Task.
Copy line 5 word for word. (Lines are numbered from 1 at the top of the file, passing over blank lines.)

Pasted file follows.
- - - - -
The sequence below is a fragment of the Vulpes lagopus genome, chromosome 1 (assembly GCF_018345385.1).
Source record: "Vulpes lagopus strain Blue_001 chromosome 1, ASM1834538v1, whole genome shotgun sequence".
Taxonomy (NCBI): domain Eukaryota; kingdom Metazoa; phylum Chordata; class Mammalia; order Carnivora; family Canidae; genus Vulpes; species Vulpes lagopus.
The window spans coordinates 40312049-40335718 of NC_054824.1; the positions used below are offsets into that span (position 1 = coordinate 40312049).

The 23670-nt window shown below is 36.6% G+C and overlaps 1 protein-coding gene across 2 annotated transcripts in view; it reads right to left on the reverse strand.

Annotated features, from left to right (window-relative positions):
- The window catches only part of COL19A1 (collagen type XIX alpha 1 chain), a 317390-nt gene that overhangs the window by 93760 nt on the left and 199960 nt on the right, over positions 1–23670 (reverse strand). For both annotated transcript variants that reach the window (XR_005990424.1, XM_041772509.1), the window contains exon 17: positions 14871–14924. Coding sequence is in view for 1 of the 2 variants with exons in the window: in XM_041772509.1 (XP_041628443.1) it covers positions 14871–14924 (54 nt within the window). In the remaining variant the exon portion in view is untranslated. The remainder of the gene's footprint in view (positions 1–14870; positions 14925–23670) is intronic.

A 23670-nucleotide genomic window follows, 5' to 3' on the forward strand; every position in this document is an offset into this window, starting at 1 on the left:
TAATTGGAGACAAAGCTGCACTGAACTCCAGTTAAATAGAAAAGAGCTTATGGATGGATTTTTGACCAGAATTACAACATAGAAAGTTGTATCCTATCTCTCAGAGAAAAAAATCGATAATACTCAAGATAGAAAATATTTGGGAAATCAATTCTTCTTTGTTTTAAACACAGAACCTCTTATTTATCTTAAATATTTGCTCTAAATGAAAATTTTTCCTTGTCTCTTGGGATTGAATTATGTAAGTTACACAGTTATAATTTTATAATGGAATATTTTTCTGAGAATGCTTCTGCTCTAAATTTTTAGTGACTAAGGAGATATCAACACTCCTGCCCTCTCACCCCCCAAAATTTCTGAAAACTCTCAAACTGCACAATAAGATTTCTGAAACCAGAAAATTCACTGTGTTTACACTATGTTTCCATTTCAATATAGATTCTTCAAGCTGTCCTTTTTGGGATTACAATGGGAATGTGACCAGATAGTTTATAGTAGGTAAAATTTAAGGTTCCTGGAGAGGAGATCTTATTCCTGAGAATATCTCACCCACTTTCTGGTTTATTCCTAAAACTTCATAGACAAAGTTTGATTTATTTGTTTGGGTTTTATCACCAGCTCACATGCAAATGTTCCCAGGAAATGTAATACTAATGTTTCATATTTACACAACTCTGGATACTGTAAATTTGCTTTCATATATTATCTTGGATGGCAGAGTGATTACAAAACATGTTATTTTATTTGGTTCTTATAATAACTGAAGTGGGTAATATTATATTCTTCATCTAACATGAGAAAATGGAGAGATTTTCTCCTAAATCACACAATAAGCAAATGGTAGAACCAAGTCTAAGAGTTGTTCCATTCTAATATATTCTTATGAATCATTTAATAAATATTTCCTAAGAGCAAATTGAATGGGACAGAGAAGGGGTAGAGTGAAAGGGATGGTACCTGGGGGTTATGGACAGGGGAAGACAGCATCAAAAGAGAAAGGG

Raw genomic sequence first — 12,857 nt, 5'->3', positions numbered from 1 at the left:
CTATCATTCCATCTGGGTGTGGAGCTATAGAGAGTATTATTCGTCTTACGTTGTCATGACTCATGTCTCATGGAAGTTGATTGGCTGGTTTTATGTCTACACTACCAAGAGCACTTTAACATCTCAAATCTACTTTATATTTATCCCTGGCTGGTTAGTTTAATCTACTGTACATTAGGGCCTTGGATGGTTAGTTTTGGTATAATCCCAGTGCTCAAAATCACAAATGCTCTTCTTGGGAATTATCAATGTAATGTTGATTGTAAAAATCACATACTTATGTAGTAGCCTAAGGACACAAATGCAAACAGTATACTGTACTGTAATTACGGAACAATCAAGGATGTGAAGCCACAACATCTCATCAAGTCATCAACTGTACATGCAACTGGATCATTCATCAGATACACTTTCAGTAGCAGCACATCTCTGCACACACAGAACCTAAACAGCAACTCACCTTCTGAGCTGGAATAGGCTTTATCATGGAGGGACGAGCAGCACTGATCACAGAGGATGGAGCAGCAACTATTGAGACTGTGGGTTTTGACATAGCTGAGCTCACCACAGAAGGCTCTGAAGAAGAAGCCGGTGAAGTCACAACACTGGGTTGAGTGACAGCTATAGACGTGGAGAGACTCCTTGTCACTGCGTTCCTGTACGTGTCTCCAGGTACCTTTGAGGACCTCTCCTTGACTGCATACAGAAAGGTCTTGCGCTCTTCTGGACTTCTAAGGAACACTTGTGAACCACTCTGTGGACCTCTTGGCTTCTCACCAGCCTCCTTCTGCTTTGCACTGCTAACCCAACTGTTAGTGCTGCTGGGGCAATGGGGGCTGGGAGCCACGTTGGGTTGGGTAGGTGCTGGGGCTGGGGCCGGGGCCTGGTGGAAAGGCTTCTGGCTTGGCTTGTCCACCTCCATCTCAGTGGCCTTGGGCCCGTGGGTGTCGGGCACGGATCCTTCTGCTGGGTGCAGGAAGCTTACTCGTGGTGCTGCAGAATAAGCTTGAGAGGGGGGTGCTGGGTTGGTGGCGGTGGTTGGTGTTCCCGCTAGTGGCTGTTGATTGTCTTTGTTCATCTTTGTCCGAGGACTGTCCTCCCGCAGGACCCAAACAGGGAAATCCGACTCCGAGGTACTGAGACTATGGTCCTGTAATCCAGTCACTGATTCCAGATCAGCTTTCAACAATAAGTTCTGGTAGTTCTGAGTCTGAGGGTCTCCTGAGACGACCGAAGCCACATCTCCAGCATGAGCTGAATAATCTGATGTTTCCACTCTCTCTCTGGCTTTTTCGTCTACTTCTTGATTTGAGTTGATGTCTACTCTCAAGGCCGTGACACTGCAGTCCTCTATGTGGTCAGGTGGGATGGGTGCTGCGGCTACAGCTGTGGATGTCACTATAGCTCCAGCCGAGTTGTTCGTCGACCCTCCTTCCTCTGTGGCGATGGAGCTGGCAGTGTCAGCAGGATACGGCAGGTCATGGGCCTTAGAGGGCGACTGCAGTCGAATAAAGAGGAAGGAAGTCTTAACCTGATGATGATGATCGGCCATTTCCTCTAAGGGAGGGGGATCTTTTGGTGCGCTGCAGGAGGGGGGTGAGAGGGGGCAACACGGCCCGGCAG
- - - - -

The 23670-nt window shown below is 36.6% G+C and overlaps 1 protein-coding gene across 2 annotated transcripts in view; it reads right to left on the reverse strand.